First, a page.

Superhot: Mind Control Delete is the third game in the series and while it sticks to the tried and true formula of smashing red enemies made out of glass, it expands the frantic firefights to a ballet through randomly generated rooms full of danger.
The original Superhot was an indie darling, something of which the world had never seen before. Running through white-washed, gritty worlds filled to the brim with red figures that wanted to smash you before you smashed them, each level was harder and crazier than the last. Hand-crafted experiences such as these continued into the realm of VR with Superhot VR, where your body could also control the flow of time and you had to avoid bullets flying at your head. Superhot: Mind Control Delete feels like it takes the core concept to another level, offering you a procedural experience of violence and mayhem that makes perfect sense within the twisted fourth-wall-breaking story that only a series like Superhot could deliver.
If you’re not yet acquainted with what this series is all about, it’s rather simple. You are presented with a ‘game’ to play that redefines the idea of violence and control by suggesting that by playing, you are either actually killing real people or something even more dastardly, and down into the rabbit hole you go. Each level rewards you with the words ‘SUPER HOT’ as if it was describing your performance using some kind of ironic lingo to demonstrate your inane ability to slaughter mercilessly. It’s a reflective thing, and it sort of makes you ponder, while slinging common objects at red enemies, how purposeful this dance really is.
The primary function of the game is to make you feel like an unstoppable killing machine, so there’s something to say for all that. Enemies, bullets, and objects only move when you do, so your control of the action or the results thereof, are entirely up to your precise movements. When I use the words ‘dance’ or ‘ballet’ to describe how it feels, it’s not inaccurate in the slightest. You and these glassy baddies follow each other around the level, trading blows and bullets, all while trying to avoid each others’. It very much feels like conducting an orchestra or dance number filled with prismatic explosions and death. Beyond that, you are able to rewatch your destruction at full speed after each encounter, and it’s quite a visual feast to behold.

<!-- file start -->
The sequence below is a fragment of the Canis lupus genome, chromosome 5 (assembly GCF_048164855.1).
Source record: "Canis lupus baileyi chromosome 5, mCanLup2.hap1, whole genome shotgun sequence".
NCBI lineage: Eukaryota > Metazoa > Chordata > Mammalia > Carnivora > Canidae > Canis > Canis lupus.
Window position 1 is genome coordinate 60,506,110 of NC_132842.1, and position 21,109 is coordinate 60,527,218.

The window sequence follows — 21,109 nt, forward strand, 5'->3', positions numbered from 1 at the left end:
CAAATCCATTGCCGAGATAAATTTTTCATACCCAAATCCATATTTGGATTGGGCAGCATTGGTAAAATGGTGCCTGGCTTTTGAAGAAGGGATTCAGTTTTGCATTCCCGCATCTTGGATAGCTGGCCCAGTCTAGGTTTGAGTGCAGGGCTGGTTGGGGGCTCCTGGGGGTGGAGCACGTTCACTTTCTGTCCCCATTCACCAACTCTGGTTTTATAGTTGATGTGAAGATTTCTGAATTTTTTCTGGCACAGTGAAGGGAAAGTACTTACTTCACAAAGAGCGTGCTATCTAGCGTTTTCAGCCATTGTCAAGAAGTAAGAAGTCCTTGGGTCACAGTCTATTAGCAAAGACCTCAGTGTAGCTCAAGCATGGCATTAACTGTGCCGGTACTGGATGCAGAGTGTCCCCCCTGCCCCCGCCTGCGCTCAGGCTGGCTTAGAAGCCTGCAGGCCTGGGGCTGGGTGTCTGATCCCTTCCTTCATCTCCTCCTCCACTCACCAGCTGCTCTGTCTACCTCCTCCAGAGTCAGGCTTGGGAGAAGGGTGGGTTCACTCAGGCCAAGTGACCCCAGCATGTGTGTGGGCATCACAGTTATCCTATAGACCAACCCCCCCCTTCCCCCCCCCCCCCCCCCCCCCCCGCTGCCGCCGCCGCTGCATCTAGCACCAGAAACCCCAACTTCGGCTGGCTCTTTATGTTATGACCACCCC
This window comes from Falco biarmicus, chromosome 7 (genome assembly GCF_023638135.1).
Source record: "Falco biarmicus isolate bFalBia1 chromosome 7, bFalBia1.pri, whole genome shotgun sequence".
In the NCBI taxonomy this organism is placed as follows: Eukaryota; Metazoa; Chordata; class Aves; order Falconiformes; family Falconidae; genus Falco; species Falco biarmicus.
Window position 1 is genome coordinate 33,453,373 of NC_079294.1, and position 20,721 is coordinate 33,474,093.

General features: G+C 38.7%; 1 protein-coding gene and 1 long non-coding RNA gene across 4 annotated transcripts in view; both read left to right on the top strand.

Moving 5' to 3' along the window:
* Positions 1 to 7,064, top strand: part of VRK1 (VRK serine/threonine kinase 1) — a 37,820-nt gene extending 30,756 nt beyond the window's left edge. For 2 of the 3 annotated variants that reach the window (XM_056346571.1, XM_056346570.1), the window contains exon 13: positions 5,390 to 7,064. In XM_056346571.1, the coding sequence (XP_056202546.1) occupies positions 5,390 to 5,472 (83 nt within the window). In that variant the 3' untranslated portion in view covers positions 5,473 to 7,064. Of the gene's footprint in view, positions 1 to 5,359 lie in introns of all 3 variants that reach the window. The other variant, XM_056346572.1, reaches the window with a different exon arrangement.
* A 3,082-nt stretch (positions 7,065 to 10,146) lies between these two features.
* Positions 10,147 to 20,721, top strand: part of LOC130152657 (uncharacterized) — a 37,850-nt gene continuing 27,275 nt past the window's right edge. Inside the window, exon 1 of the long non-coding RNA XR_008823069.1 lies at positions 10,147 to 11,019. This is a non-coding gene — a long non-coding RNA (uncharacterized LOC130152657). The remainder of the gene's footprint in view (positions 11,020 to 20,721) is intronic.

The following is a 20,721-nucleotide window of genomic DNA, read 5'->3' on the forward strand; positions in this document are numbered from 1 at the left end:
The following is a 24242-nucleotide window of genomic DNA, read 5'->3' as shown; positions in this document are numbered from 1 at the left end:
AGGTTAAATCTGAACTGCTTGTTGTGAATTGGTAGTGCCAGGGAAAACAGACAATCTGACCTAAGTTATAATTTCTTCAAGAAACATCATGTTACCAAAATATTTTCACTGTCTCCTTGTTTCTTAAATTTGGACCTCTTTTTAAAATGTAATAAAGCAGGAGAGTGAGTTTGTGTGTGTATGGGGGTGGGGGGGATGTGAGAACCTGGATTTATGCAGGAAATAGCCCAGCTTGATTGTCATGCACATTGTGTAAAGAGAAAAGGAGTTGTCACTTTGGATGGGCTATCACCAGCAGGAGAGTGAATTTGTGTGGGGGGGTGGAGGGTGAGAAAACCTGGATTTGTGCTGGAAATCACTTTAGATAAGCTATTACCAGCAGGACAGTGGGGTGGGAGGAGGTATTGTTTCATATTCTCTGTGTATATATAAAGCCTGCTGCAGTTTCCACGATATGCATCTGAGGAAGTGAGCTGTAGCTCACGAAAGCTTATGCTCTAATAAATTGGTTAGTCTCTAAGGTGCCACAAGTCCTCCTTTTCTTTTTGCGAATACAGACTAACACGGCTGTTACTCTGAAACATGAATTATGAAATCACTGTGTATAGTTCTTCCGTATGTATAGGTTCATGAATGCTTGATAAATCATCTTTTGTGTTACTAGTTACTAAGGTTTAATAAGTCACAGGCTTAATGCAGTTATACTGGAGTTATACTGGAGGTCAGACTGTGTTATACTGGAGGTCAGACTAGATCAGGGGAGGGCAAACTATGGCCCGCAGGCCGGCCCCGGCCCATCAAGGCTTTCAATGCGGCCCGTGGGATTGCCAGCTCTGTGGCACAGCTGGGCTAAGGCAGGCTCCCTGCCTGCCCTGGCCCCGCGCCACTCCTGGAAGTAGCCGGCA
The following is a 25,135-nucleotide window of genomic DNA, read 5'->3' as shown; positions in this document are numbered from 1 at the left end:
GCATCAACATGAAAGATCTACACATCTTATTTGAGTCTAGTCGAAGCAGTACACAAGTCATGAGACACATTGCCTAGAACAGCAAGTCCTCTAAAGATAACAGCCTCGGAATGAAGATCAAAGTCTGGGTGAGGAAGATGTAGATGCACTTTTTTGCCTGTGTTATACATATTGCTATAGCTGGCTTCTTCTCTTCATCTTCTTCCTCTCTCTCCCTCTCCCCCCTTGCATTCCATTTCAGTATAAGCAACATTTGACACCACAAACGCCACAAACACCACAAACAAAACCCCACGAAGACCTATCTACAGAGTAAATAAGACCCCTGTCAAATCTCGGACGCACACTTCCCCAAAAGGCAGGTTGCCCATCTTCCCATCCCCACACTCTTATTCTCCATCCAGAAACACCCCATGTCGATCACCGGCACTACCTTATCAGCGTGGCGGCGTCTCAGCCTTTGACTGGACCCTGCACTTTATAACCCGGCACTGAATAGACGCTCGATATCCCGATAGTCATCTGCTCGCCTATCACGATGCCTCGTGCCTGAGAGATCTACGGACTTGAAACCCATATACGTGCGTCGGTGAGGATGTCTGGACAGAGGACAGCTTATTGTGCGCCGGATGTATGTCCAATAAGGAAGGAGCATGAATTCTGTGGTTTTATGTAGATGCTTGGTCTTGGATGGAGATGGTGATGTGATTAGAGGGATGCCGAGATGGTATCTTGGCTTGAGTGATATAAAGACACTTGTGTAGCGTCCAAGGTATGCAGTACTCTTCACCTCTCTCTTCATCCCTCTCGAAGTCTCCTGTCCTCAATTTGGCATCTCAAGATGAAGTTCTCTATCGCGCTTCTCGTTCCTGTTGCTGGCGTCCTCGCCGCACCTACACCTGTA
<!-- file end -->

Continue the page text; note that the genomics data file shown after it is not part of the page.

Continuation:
What Superhot: Mind Control Delete changes up the most is the procedural creation of the level system and the health system. The overhead map is a new feature and lets you control your path as each level branches out randomly, with only one path correctly leading you to the exit. Regarding health, in the original two games, you were playing through one level at a time where every misstep meant restarting the level. Now, you start each chapter with three hearts and can exhaust through them as you play through the levels, giving you a bit of a safety blanket to play more creatively, in turn. Dying means restarting the entire chapter, but it’s not as bad as it seems.
Every time you die, the game will regenerate the chapter randomly, providing you a new experience that may be a bit harder or easier as a result. It might be a bit frustrating to go through a new set of levels that you haven’t seen before, but as much as it seems like an action game, it really wants you to slow down and survey your options. You can give yourself a bit of an edge over your enemies, however, with hacks.
Hacks come up randomly through your runs through the levels and provide additional support to your efforts. Gifts such as a health refresh could mean a matter of success or failure, but you are always given two random choices and can pick your favorite. Most of the time, it’s a hack such as a speed increase or modifying weapons so they have more ammo, but either way, it’s always something good. You can increase your hack arsenal by discovering unlockable hacks on the map and once unlocked, they can appear in your ventures through levels from then on. This provides you a permanent unlocking system that always feels rewarding and never distracting. It ultimately furthers you into fulfilling the role of this over-the-top action hero with superhuman abilities beyond your ability to manipulate time.
While I wouldn’t say that there is too much that separates Superhot: Mind Control Delete from its predecessors, it’s more of the same great cerebral action that just feels good to play and that is welcome in any situation. The core mechanic is so well-executed that the series doesn’t really need to try to improve or blow apart what makes the feeling of elation so effortless as you sidestep bullets and send katanas flying into adversaries, dispatching them from across the room. The new procedural system excels at giving you a fresh experience every time you play and keeps you coming back for more. Check it out, see what the fuss is about, and give it a go. Your trigger finger will thank you.